The Science Citation Index database covers about 3200 journals8; the estimated world total is about 126 000.27 The coverage varies considerably between research fields: in one university, 90% of the chemistry faculty's publications, but only 30% of the biology faculty's publications, were in the database.28 Since the impact factor of any journal will be proportional to the database coverage of its research field, such discrepancies mean that journals from an underrepresented field that are included will receive low impact factors. Furthermore, the journal set in the database is not constant but may vary in composition from year to year.24 29 In many research fields a substantial fraction of scientific output is published in the form of books, which are not included as source items in the database; they therefore have no impact factor.30 In mathematics, leading publications that were not included in the Science Citation Index database were cited more frequently than the leading publications that were included.31 Clearly, such systematic omissions from the database can cause serious bias in evaluations based on impact factor.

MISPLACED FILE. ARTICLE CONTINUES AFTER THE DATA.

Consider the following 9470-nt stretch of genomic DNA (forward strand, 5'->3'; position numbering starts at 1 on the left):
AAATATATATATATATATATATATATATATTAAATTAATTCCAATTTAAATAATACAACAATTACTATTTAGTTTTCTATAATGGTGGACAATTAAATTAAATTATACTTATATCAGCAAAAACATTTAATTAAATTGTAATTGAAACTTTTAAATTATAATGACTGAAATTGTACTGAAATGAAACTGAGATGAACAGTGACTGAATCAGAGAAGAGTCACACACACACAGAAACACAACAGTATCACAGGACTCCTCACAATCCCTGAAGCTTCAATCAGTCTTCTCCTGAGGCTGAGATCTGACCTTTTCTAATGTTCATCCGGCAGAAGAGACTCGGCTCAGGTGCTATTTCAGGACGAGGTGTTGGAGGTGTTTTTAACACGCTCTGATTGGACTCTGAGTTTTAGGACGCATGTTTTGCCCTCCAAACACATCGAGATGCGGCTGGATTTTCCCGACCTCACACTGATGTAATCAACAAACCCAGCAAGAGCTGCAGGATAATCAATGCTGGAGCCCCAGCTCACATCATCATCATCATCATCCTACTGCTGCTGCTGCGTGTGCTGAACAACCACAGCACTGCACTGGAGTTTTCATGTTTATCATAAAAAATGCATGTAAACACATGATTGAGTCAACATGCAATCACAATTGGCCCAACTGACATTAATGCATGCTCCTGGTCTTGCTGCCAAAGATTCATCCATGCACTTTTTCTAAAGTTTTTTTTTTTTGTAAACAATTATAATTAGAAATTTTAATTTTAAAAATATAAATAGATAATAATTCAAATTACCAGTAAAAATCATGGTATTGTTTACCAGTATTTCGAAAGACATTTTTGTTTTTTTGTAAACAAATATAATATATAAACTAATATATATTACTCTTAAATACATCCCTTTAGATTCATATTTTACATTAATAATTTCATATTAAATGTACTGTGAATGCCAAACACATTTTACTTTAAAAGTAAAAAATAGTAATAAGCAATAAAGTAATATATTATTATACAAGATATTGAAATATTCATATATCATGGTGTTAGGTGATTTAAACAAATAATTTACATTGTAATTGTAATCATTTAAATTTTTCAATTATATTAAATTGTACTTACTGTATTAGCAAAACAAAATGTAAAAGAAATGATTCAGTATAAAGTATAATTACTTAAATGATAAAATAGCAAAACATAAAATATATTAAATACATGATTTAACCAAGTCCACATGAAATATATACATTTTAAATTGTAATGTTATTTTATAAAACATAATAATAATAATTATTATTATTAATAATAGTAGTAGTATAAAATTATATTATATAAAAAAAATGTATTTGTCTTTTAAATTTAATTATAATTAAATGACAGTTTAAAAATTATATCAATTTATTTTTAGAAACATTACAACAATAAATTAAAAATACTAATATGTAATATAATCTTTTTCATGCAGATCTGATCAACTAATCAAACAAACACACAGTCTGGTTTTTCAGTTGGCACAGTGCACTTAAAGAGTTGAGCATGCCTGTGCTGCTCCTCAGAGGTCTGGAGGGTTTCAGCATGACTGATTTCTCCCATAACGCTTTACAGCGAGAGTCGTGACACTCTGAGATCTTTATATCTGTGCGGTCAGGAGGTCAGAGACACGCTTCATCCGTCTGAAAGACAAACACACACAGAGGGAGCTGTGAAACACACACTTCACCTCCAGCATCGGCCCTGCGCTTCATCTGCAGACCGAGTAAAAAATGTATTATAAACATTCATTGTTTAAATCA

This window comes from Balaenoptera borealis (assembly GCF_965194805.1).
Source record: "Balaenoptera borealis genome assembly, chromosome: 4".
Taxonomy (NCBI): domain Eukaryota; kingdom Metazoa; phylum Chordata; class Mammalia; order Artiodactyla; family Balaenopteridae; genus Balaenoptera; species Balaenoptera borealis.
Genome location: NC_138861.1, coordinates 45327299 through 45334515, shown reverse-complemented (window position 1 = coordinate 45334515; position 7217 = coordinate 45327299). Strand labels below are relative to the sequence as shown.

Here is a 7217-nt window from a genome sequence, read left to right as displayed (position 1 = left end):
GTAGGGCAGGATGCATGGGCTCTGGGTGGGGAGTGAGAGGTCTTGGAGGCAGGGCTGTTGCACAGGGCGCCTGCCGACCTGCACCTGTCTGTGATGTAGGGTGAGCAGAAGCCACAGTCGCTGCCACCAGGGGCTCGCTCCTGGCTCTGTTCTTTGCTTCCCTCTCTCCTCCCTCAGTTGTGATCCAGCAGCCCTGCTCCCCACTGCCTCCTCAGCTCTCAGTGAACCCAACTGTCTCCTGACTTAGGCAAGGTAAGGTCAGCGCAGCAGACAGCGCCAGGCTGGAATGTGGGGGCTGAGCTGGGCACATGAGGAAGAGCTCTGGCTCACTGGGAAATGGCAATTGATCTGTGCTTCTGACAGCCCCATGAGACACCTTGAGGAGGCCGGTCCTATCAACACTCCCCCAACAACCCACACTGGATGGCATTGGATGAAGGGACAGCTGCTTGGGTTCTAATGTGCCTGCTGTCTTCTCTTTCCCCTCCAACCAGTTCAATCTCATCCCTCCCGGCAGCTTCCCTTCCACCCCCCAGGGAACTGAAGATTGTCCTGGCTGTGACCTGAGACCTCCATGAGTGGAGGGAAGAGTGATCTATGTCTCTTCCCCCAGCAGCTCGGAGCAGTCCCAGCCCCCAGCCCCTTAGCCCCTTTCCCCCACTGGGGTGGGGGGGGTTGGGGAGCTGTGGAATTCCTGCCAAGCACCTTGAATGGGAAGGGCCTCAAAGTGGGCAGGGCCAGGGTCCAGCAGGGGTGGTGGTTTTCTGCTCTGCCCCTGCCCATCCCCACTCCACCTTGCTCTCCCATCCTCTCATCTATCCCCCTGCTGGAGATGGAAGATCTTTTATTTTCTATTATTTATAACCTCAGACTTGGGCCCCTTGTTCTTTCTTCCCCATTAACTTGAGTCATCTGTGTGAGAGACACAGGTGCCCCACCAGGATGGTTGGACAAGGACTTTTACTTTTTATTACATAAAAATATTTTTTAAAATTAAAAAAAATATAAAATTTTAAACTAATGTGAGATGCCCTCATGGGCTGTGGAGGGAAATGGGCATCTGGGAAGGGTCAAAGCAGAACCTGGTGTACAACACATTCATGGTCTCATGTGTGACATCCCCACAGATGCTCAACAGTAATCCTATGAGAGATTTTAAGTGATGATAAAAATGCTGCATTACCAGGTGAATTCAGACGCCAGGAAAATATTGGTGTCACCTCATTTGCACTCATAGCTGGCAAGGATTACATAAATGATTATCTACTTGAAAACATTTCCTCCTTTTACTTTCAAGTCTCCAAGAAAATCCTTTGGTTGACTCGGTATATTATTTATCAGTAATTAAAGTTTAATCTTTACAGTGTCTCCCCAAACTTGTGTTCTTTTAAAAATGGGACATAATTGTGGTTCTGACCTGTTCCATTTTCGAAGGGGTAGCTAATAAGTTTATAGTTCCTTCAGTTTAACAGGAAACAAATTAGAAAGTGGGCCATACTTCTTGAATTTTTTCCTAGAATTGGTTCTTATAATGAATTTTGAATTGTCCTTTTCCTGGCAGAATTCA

The preference of the Science Citation Index database for English language journals28 will contribute to a low impact factor for the few non-English journals that are included,32 since most citations to papers in languages other than English are given by other papers in the same language.25 27 33 The Institute for Scientific Information's database for the social sciences contained only two German social science journals, whereas a German database contained 542.34 Specifically, American scientists, who seem particularly prone to citing each other,33 35 dominate these databases to such an extent (over half of the citations) as to raise both the citation rate and the mean journal impact of American science 30% above the world average,14 the rest of the world then falling below average. This bias is aggravated by the use of a short term index: for example, in American publications within clinical medicine, 83% of references in the same year were to other papers by American scientists (many of them undoubtedly self citations), a value 25% higher than the stable level reached after three years (which would, incidentally, also be biased by self citations and citations of other American work).33 Thus, both the apparent quality lead of American science and the values of the various journal impact factors are, to an important extent, determined by the large volume, the self citations, and the national citation bias of American science,27 in combination with the short term index used by the Science Citation Index for calculating journal impact factors.